MINA: In an atmosphere filled with spirituality and serenity, nearly 3 million pilgrims yesterday performed the most important rite of the Haj as they stood in prayer from dawn to dusk in the plains of Arafat, 15 kilometers east of Makkah. The ritual is commonly called as Wuqoof-e-Arafat.
A white sea of faithful surged to Mount Arafat as dawn broke on the second day of the five-day event. Waves of men in seamless white robes and veiled women in long dresses joined voices in a crescendo chanting “Labbaik Allahumma Labbaik” (Here I am O God, answering your call).
Thousands of police were stationed along the routes to Arafat and helicopters hovered overhead. Many faithful carried umbrellas to protect themselves from the sun in temperatures reaching 37 degrees Celsius. Sprinklers intermittently sprayed them with water.
The pilgrimage proceeded without incident under the watchful eyes of thousands of police and troops. Police patrols organized traffic and the movement of pilgrims as helicopters hovered above.
Medical teams dealt with emergencies but doctors said the general health of pilgrims was fine with no contagious diseases reported.
The faithful spent the day praying for mercy and forgiveness.
“I really can’t describe the feeling of being here at Arafat for the first time. It is overwhelming,” said 63-year-old Rayees Nomani, from Lucknow, India. He was one among 170,000 pilgrims from India.
“I am praying for forgiveness and for the victory of Muslims all over the world. I wish to see the Ummah (Islamic nation) united and progressing,” said Nomani.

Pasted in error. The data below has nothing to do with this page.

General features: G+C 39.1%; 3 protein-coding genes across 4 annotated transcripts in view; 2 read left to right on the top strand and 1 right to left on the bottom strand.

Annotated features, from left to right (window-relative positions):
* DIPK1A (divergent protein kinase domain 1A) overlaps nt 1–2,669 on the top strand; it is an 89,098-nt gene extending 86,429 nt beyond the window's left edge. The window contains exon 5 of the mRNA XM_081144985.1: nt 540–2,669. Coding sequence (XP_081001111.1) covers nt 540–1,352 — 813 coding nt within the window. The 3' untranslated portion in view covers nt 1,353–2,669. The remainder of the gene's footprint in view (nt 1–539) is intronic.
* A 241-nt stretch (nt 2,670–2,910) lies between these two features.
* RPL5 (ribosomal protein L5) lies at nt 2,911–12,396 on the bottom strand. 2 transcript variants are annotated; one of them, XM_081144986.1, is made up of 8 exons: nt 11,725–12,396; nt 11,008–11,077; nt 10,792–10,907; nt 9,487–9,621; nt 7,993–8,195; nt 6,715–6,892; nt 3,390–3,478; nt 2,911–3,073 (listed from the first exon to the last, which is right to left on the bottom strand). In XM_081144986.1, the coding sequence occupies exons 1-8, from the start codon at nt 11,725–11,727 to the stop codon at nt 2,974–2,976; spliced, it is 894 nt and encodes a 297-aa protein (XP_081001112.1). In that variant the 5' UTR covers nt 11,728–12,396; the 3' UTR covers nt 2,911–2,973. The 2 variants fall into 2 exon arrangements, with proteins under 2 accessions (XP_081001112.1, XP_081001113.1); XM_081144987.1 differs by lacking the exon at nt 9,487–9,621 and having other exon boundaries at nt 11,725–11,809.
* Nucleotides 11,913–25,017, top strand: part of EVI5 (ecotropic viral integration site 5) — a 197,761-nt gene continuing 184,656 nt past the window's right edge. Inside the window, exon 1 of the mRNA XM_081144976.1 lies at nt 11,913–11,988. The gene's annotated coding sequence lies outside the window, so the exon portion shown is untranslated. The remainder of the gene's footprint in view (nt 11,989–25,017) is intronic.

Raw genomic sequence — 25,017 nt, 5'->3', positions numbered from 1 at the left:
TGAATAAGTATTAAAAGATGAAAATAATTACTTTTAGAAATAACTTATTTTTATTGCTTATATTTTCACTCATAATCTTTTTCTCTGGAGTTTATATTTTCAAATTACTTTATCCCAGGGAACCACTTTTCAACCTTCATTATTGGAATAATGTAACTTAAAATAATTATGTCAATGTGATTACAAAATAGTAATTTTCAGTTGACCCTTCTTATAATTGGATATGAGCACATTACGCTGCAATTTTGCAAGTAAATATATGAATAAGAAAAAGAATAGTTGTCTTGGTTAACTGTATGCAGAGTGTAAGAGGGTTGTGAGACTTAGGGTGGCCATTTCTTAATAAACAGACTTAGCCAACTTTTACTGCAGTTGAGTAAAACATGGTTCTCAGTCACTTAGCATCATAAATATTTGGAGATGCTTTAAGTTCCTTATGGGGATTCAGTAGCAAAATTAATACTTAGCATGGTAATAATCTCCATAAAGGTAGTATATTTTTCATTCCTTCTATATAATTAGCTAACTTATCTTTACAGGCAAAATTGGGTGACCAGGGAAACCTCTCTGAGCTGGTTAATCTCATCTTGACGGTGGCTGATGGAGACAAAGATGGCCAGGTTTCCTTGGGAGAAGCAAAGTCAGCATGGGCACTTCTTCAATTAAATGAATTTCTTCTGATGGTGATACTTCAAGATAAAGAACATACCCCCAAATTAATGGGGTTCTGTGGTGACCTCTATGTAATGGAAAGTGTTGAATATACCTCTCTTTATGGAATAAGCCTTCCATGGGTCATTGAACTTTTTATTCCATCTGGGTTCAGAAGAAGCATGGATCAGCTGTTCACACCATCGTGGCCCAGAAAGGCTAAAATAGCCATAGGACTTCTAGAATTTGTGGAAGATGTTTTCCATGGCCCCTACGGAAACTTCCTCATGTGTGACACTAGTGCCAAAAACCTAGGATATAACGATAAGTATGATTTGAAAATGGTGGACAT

“O Allah, grant me and my loved ones good health, forgiveness and save us from hell,” Asif Kamal, a Pakistani pilgrim, prayed as he raised his hands and faced the sky. With tears in his eyes, he added: “Forgive me for my sins and have mercy on my soul.”
Tears rolled down the cheeks of pilgrims as they climbed Jabal Al-Rahma or Mount of Mercy, where Prophet Muhammad (peace be upon him) delivered his final sermon more than 14 centuries ago. The Jabal was flooded by pilgrims who sat or stood there for hours contemplating and praying. Standing at Mount Arafat in prayer before sunset on 9th Dul Hijjah is the high point of the Haj.
“I pray God to help Muslims the world over, especially the Palestinians, Syrians and the Afghans, and grant them victory,” said 43-year-old Palestinian pilgrim Yacoub Shaltout. “Words can’t describe how I feel,” a Ghanian pilgrim said. “Look at this crowd answering God’s call, more than 1,400 years after the Prophet, the Ummah is alive and well. This is awesome, just awesome.”
The pilgrims left Arafat after sunset, moving to Muzdalifa where they will spend the night following in the footsteps of Prophet Muhammad (peace be upon him). They will also collect pebbles from Muzdalifa to stone Jamarat in Mina at dawn today in a ritual symbolizing the stoning of the devil. More than 1.75 million pilgrims have come this year from some 150 countries. Another million came from within the Kingdom.